- Three distinctive qualities of vintage analog recordings – richness, sweetness and freedom from artificiality – are most clearly heard on a Big Production Rock Record like Evolution in the loudest, densest, most climactic choruses of the songs, and this side one delivers that size and power like no copy you’ve ever heard
- “Journey could seemingly do no wrong. Evolution quickly became the band’s biggest-selling album, and Perry and co. soon embarked on yet another mammoth tour, which set many an attendance record, and set the stage for even greater triumph with 1980’s Departure.”
This White Hot Stamper pressing of the first and best album by the legendary-but-now-mostly-forgotten American Prog band Crack The Sky shows just how amazingly well recorded their debut really was.
This is Big Production rock that pulls out all the stops and then some, with a massive Beatlesque string section, horns, synths, backward guitars and every other kind of studio effect that they could work out.
Much like Ambrosia’s debut (another unknown band on a small label), such an ambitious project was clearly an effort to make a Grand Musical Statement along the lines of Sgt. Pepper, Crime of the Century, Close to the Edge, The Original Soundtrack and Dark Side of the Moon, all albums I suspect this band revered, having played them countless times.
In the ’70s I was a huge fan of those albums too. (Still am of course; check out our Top 100 if you don’t believe me. They’re all in there.) I played them more times than I can remember, with Crack The Sky’s albums spending plenty of time — heavy rotation you could say — on the turntable in those days. To my mind, speaking as a fan and an audiophile, the first Crack the Sky album succeeds brilliantly on every level: production, originality, songwriting, technical virtuosity, musical consistency and, perhaps most importantly for those of you who have managed to make it this far, Top Quality Audiophile Sound.
This is simply a great album of adventurous, highly melodic proggy rock. If you like the well known bands that made the classic albums cited above, there’s a very good chance you will like this much less well known band’s first album also. (more…)
When all the elements are working together as they do here, the music on Steve Stills’ first album is postively AMAZING. Until I hear something better, I’m going to have to call this BILL HALVERSON‘s Engineering Masterpiece.* Yes, on the best copies it’s that good.
*We have now heard something even better, an album from earlier in the same year in fact, Deja Vu.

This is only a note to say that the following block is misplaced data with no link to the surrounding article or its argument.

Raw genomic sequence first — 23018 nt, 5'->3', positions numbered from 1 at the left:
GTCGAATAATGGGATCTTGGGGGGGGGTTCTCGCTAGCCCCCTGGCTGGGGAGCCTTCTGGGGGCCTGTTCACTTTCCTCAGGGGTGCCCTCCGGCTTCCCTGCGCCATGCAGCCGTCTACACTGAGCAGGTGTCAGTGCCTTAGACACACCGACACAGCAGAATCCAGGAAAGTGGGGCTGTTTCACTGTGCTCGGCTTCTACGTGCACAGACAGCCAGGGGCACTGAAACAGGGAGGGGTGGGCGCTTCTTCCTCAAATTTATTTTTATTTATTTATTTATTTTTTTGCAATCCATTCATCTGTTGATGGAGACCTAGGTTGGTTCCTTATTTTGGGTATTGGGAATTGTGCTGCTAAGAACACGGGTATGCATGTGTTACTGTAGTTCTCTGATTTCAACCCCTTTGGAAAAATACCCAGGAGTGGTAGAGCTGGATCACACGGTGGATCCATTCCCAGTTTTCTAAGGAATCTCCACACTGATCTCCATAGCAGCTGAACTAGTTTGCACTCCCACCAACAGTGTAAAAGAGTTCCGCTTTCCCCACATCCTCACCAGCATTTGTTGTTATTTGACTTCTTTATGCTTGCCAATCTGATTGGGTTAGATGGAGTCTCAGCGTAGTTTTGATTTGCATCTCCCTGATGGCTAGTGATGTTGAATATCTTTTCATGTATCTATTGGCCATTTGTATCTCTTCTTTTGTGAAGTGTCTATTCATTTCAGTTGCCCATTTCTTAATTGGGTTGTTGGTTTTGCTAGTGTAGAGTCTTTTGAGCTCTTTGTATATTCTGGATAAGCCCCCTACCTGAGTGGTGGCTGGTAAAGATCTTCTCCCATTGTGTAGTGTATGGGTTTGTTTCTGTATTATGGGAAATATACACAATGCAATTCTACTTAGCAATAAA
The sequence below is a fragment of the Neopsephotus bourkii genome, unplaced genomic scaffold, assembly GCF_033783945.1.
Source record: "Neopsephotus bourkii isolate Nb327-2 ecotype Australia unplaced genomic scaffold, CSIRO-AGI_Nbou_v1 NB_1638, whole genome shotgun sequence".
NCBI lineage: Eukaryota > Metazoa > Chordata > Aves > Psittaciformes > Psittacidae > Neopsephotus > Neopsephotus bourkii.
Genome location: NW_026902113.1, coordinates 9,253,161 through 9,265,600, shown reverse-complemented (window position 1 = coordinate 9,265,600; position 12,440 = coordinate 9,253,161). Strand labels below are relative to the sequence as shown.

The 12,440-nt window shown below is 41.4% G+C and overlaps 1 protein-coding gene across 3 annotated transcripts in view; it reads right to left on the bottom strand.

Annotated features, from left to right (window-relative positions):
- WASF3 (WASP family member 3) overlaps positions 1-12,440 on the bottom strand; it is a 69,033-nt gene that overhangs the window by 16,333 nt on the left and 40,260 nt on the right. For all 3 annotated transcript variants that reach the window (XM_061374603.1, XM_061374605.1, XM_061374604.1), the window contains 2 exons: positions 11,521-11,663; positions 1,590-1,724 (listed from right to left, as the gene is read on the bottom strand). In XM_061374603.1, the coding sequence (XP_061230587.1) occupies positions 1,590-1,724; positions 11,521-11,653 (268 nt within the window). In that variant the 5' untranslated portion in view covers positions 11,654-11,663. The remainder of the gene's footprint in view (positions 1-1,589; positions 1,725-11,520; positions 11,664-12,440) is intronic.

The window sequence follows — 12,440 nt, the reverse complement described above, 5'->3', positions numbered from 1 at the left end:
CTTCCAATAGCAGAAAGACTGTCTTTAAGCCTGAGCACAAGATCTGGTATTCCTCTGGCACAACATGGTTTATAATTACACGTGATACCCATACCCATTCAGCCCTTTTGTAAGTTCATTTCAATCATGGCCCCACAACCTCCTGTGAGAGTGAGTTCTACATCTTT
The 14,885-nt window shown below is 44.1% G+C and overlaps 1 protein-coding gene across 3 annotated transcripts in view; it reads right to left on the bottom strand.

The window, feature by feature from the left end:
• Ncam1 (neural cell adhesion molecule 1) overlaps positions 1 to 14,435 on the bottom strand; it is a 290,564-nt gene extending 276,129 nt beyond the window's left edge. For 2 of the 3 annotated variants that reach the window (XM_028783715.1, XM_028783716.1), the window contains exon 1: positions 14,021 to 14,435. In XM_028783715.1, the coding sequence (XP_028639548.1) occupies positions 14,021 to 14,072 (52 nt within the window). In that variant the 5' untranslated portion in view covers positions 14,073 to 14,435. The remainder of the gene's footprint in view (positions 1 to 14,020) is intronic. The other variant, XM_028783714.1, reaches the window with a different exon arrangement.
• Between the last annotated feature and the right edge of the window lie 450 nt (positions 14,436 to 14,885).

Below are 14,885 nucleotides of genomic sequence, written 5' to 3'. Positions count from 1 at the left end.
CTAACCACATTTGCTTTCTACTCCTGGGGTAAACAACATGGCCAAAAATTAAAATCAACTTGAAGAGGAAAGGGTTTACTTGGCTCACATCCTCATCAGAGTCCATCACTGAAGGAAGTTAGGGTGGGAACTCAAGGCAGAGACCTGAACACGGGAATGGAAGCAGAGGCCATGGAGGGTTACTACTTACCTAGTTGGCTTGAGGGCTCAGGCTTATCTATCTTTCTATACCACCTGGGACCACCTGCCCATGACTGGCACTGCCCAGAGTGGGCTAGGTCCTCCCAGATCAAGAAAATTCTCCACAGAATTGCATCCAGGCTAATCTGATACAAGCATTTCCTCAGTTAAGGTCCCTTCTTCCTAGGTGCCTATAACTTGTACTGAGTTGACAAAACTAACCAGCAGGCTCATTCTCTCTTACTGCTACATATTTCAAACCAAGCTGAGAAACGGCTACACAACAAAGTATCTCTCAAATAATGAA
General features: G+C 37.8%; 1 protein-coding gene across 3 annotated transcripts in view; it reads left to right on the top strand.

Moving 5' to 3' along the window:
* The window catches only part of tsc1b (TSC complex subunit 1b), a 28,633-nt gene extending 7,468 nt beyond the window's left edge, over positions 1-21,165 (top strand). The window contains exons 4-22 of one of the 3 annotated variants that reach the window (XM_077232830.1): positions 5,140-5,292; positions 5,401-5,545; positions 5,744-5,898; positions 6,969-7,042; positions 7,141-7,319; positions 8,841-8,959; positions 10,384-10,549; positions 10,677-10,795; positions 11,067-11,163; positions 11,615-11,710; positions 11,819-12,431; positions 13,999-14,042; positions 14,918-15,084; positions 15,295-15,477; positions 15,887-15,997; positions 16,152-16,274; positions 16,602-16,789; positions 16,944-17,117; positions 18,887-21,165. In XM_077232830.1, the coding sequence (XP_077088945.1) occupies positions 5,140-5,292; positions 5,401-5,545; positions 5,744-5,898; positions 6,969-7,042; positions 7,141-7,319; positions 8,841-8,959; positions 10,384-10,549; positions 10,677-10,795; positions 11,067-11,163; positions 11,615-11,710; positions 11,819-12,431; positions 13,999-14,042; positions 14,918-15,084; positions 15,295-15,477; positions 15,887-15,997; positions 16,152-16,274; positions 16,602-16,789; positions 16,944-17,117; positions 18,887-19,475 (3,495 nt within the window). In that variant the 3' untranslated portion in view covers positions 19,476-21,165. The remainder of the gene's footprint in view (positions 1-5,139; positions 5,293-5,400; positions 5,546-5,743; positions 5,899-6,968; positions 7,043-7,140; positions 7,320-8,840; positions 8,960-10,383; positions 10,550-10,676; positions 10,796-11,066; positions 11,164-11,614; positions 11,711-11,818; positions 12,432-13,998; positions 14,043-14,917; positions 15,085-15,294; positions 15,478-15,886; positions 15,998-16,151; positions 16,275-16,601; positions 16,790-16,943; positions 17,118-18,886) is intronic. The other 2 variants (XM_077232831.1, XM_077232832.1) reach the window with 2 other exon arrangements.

We’ve had an unbelievably hard time finding copies that lived up to our expectations, prompting much of my crew to argue that it just could not be done. We didn’t find copies that sounded just as good as I remembered — no, we found copies that went BEYOND what I had hoped for.
What to Listen For (WTLF)
Both sides are rich and full-bodied, as well as transparent, with lots of separation between the parts. Most copies tend to be murky, thick, and veiled. The overall sound here is airy, open, and spacious, with TONS of ambience. (more…)
On side two the final guitar solo Santana takes on Well All Right gets LOUDER in the mix than any guitar solo on any rock record with which I am familiar. The sound gets louder after the first chorus, then louder still right before the second solo, and then the solo itself gets even louder until it seems to be as loud as live music. (Operative word: seems.)
Some copies get loud and some do not. Some stereos are dynamic and some are not. If you have the right stereo, set at the right volume, and THIS copy, you will hear something that not one out of one hundred audiophiles (or music lovers) have ever heard on a record — LIVE ROCK SOUND. (more…)
Yet another in the long list of recordings that really comes alive when you Turn Up Your Volume.
This is one of the rare pop/rock albums that actually has actual, measurable, serious dynamic contrasts in its levels as it moves from the verses to the choruses of many songs . The second track on side two, Demon Lover, is a perfect example. Not only are the choruses noticeably louder than the verses, but later on in the song the choruses get REALLY LOUD, louder than the choruses of 99 out of 100 rock/pop records we audition. It sometimes takes a record like this to open your ears to how compressed practically everything else you own is. (more…)
- With two seriously good Double Plus (A++) sides, this copy was one of the best we played in our recent shootout
- Tie Your Mother Down and Somebody to Love are both wonderful sounding on this EARLY British pressing
- It’s incredibly difficult to find big, bold, lively sound like this for Queen – it takes us years to do the shootout
- “Its sleek, streamlined finish is the biggest indication that Queen has entered a new phase, where they’re globe-conquering titans instead of underdogs on the make.”